Independent Indies – Older Than America
Growing up in Iowa I always wanted to be a Native American, specifically a member of the Blackfeet Nation, because I was fascinated by their ability to hunt buffalo. But mostly because I thought the name sounded super cool. Over the years I began to accept, begrudgingly, that I was stuck being white boy. From Iowa. How uncool is that? But my fascination with Native American culture still lingers.
It wasn’t until I came to college in Minneapolis that I finally saw my first real life Native American. He was standing on Hennepin Avenue a block before a freeway on-ramp begging for change. Needless to say, it was not the noble introduction I had been hoping for. Over the years sightings like this would become painfully familiar, as these members of a once proud culture struggled to exist in a world that has been anything but kind to them.
Older Than America pulls back the curtain and one of the many horrible acts perpetrated against Native American cultures. But while most people can rattle off a laundry list of lies and deceptions perpetrated by the United States government and its citizens against Native Americans, generally people would think these things occurred decades, if not hundreds of years before they were ever born.
But Older Than America focuses on something done through much of the 20th century, and even occurred as recently as 1975. This being the attempted indoctrination of Native American children in government funded boarding schools that were often run by religious institutions. These children were often forcibly taken from their homes and their families and stuck in highly regimented schools that attempted to remove any signs of “savagery” from these children. These children were often abused emotionally, physically and sexually, and as a result the schools had a devastating effect on both the Native American culture as a whole, and loss of personal identity for many of the individuals who were forced to attend.
Older Than America follows Rain (director Georgina Lightning), a Native American woman living in northern Minnesota with her fiancé Johnny (Adam Beach), the local tribal police officer. Rain is struggling with some disturbing visions she has been having recently, and as a result she begins to worry that she might be suffering from schizophrenia like her mother did. When a geologist (Bradley Cooper) from Minneapolis comes to investigate some strange seismic readings at an old abandoned boarding school for Native Americans, events are set in motion that will lead Rain to discover a horrible secret.
Older Than America boasts an impressive cast for a small independent production. With both Beach and Cooper being easily recognizable Hollywood stars, but even lesser know character actors like Chris Mulkey (Cloverfield), Tantoo Cardinal (Dances with Wolves) and Wes Studi (Bury My Heart at Wounded Knee) should be easily recognizable to most everyone. Their is even a sizeable amount of local Minnesota actors in the production as well. For much of the cast it is obvious this film is a deeply personal project, one that has been untold for far too long.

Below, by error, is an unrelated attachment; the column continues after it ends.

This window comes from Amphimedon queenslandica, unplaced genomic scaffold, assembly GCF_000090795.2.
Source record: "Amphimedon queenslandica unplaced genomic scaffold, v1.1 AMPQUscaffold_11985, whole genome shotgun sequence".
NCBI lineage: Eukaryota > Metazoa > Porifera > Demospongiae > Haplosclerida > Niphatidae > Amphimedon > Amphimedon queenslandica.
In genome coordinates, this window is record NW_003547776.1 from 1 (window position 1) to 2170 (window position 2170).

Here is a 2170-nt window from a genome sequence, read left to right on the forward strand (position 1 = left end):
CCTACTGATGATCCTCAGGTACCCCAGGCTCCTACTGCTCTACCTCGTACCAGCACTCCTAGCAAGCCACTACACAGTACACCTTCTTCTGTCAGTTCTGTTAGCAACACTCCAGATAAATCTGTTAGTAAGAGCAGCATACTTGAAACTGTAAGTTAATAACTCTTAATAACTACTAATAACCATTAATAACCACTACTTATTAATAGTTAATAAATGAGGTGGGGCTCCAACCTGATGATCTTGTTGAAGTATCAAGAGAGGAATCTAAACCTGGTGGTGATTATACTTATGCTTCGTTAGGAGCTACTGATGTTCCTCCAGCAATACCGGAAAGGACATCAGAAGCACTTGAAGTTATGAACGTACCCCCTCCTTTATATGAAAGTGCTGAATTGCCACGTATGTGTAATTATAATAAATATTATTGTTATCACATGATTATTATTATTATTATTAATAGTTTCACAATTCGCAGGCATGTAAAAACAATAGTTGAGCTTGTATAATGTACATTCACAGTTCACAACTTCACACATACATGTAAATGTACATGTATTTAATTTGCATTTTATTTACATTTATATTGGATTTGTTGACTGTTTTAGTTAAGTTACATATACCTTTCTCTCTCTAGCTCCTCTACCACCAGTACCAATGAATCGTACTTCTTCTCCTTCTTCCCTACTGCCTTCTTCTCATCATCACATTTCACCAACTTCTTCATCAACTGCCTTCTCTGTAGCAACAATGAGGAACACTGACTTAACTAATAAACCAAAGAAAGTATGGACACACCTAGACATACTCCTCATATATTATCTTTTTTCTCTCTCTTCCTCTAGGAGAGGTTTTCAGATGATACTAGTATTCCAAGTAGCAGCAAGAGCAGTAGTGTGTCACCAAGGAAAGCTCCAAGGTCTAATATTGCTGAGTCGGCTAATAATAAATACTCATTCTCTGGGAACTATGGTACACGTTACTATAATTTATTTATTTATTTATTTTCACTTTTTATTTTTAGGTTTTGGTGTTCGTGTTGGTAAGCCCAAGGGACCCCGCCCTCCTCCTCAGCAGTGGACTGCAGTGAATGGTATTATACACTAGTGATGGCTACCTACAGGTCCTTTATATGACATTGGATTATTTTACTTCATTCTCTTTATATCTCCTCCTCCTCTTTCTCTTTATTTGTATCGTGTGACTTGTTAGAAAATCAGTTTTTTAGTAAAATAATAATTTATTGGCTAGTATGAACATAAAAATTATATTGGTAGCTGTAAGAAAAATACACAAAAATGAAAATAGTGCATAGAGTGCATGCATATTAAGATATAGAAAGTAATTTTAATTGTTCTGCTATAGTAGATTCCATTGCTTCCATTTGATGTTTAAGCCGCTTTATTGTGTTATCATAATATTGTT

But while there is much to love about this film, from its inspirational message to other Native Americans to its educational benefits for those like me who know so little about the events the film is based on, Older Than America does have one flaw. That being it simply tries to cram too much information, and too many plot lines into the narrative. Rather then strengthening the film and turning it into an epic tale, it has the unfortunate effect of muddying the waters, making it difficult to keep track of just what is exactly going on.
From the atrocities committed by the boarding school, to the illegal use of lands owned by the reservation, to a Native American attempting to run for office against a corrupt politician there is enough in Older Than America for three movies, if not more. The film would have been better served with a more concise storyline, allowing its primary message a chance to stand on its own for all to see, rather then as merely one of several. It certainly is both important and worthy enough of such treatment. But that doesn’t mean Older Than America is not worth seeing, quite the opposite. This is still a powerfully important film, even if it does have a couple warts.
Older Than America (Official Web Site) is the winner of the 2008 Flyway Film Festival Award for Best Dramatic Feature and will be screening at the Flyway Film Festival on Sunday October 12th. For more information about tickets and festival passes, please visit the Flyway Film Festival web site for complete details.
Older Than America trailer